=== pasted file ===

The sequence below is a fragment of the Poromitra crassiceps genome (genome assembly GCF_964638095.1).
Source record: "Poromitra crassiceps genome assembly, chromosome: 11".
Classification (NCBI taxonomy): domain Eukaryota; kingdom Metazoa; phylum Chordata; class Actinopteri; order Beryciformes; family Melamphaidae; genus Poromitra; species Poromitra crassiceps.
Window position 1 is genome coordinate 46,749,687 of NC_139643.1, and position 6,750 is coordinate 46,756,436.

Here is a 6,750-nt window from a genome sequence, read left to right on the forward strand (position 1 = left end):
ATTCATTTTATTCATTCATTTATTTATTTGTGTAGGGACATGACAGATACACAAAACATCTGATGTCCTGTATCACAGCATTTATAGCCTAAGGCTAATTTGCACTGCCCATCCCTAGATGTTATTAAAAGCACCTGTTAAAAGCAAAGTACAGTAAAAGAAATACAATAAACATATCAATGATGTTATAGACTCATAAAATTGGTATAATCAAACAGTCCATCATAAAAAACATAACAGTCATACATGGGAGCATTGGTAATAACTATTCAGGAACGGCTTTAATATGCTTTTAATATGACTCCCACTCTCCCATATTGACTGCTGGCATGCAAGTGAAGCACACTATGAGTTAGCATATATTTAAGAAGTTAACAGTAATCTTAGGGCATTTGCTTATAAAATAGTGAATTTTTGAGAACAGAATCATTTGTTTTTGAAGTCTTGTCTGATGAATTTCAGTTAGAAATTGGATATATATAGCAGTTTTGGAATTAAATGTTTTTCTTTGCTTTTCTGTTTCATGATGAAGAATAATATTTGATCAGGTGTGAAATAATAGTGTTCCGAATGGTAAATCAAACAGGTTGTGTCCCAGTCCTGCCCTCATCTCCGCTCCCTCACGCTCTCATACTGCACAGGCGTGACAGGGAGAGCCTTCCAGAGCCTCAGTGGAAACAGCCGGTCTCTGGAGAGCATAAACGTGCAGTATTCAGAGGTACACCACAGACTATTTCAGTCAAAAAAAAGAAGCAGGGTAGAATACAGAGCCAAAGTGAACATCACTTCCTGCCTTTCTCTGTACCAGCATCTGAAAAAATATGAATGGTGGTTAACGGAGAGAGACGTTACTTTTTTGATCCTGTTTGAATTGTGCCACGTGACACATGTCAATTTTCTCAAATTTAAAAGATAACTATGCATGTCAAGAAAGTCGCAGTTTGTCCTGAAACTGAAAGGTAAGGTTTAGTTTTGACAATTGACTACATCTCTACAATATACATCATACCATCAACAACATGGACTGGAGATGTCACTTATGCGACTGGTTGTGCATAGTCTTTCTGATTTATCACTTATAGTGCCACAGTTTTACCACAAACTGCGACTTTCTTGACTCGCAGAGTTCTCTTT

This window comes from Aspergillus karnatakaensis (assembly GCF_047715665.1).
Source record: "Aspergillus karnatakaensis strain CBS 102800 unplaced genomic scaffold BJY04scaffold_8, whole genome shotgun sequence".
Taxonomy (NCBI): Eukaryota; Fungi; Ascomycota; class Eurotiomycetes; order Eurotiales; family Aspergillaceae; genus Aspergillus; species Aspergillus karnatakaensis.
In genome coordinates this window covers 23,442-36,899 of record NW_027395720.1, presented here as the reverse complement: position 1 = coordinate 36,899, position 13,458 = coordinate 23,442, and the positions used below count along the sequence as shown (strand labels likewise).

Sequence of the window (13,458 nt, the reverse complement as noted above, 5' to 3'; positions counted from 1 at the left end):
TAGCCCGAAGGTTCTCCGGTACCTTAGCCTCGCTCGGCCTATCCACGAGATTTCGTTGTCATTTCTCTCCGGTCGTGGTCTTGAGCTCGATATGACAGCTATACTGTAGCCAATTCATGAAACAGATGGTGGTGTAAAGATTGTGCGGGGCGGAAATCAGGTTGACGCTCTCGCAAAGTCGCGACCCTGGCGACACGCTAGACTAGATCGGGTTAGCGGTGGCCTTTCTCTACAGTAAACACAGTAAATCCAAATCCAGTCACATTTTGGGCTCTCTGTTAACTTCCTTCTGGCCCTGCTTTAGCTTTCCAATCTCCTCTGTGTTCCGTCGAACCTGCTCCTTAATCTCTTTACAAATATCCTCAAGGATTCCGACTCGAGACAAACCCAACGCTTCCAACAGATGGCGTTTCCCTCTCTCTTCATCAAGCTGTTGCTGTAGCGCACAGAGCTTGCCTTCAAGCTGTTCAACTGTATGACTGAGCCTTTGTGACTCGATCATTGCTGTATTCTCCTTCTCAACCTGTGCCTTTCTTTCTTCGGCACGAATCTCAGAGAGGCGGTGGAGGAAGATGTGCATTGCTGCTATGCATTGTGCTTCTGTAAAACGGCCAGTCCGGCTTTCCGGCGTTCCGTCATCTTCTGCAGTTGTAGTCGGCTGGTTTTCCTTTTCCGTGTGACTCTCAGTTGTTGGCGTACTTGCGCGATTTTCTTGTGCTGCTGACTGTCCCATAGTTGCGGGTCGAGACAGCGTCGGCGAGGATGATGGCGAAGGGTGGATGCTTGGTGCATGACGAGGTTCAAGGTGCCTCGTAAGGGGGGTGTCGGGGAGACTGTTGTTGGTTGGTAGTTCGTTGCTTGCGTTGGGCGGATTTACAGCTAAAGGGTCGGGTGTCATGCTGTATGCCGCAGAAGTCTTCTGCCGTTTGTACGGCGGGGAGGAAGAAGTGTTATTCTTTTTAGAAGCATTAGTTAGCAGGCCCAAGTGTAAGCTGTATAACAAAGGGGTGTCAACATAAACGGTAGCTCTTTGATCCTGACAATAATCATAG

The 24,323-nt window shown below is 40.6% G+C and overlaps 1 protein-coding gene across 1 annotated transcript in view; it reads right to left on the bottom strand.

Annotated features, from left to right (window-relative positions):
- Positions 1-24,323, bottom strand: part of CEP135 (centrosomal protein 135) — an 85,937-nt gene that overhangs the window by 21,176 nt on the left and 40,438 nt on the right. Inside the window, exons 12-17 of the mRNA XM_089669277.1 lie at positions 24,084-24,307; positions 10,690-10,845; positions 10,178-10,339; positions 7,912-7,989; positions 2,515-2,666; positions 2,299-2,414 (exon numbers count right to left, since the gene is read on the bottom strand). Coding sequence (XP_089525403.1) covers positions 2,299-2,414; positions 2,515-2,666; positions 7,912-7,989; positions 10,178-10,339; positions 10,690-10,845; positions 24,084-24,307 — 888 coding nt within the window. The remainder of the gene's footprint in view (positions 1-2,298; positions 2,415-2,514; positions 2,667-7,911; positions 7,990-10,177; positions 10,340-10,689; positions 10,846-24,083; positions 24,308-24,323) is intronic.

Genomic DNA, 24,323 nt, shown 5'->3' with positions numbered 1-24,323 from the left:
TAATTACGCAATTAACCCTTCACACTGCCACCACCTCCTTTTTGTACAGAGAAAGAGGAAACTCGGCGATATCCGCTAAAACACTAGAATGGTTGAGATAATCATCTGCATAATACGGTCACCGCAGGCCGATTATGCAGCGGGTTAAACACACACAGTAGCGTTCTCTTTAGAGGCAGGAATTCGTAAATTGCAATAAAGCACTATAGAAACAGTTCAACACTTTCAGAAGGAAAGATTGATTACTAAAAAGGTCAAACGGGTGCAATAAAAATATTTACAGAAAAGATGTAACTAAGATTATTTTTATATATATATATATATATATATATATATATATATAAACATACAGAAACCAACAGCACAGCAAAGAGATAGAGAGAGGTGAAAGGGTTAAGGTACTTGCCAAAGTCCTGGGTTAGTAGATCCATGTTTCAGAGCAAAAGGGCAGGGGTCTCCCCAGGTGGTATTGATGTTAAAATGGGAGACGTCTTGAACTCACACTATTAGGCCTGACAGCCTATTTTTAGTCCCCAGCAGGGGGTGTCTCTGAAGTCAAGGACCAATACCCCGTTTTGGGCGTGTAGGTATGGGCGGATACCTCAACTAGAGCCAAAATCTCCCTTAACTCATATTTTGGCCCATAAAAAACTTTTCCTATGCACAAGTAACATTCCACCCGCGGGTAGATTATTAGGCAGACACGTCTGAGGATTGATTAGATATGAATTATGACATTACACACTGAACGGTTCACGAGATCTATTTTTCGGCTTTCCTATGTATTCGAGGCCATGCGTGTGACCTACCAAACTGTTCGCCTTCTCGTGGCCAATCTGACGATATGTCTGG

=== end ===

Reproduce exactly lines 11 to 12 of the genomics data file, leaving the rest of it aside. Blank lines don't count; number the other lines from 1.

Sequence of the window (13,458 nt, the reverse complement as noted above, 5' to 3'; positions counted from 1 at the left end):
TAGCCCGAAGGTTCTCCGGTACCTTAGCCTCGCTCGGCCTATCCACGAGATTTCGTTGTCATTTCTCTCCGGTCGTGGTCTTGAGCTCGATATGACAGCTATACTGTAGCCAATTCATGAAACAGATGGTGGTGTAAAGATTGTGCGGGGCGGAAATCAGGTTGACGCTCTCGCAAAGTCGCGACCCTGGCGACACGCTAGACTAGATCGGGTTAGCGGTGGCCTTTCTCTACAGTAAACACAGTAAATCCAAATCCAGTCACATTTTGGGCTCTCTGTTAACTTCCTTCTGGCCCTGCTTTAGCTTTCCAATCTCCTCTGTGTTCCGTCGAACCTGCTCCTTAATCTCTTTACAAATATCCTCAAGGATTCCGACTCGAGACAAACCCAACGCTTCCAACAGATGGCGTTTCCCTCTCTCTTCATCAAGCTGTTGCTGTAGCGCACAGAGCTTGCCTTCAAGCTGTTCAACTGTATGACTGAGCCTTTGTGACTCGATCATTGCTGTATTCTCCTTCTCAACCTGTGCCTTTCTTTCTTCGGCACGAATCTCAGAGAGGCGGTGGAGGAAGATGTGCATTGCTGCTATGCATTGTGCTTCTGTAAAACGGCCAGTCCGGCTTTCCGGCGTTCCGTCATCTTCTGCAGTTGTAGTCGGCTGGTTTTCCTTTTCCGTGTGACTCTCAGTTGTTGGCGTACTTGCGCGATTTTCTTGTGCTGCTGACTGTCCCATAGTTGCGGGTCGAGACAGCGTCGGCGAGGATGATGGCGAAGGGTGGATGCTTGGTGCATGACGAGGTTCAAGGTGCCTCGTAAGGGGGGTGTCGGGGAGACTGTTGTTGGTTGGTAGTTCGTTGCTTGCGTTGGGCGGATTTACAGCTAAAGGGTCGGGTGTCATGCTGTATGCCGCAGAAGTCTTCTGCCGTTTGTACGGCGGGGAGGAAGAAGTGTTATTCTTTTTAGAAGCATTAGTTAGCAGGCCCAAGTGTAAGCTGTATAACAAAGGGGTGTCAACATAAACGGTAGCTCTTTGATCCTGACAATAATCATAG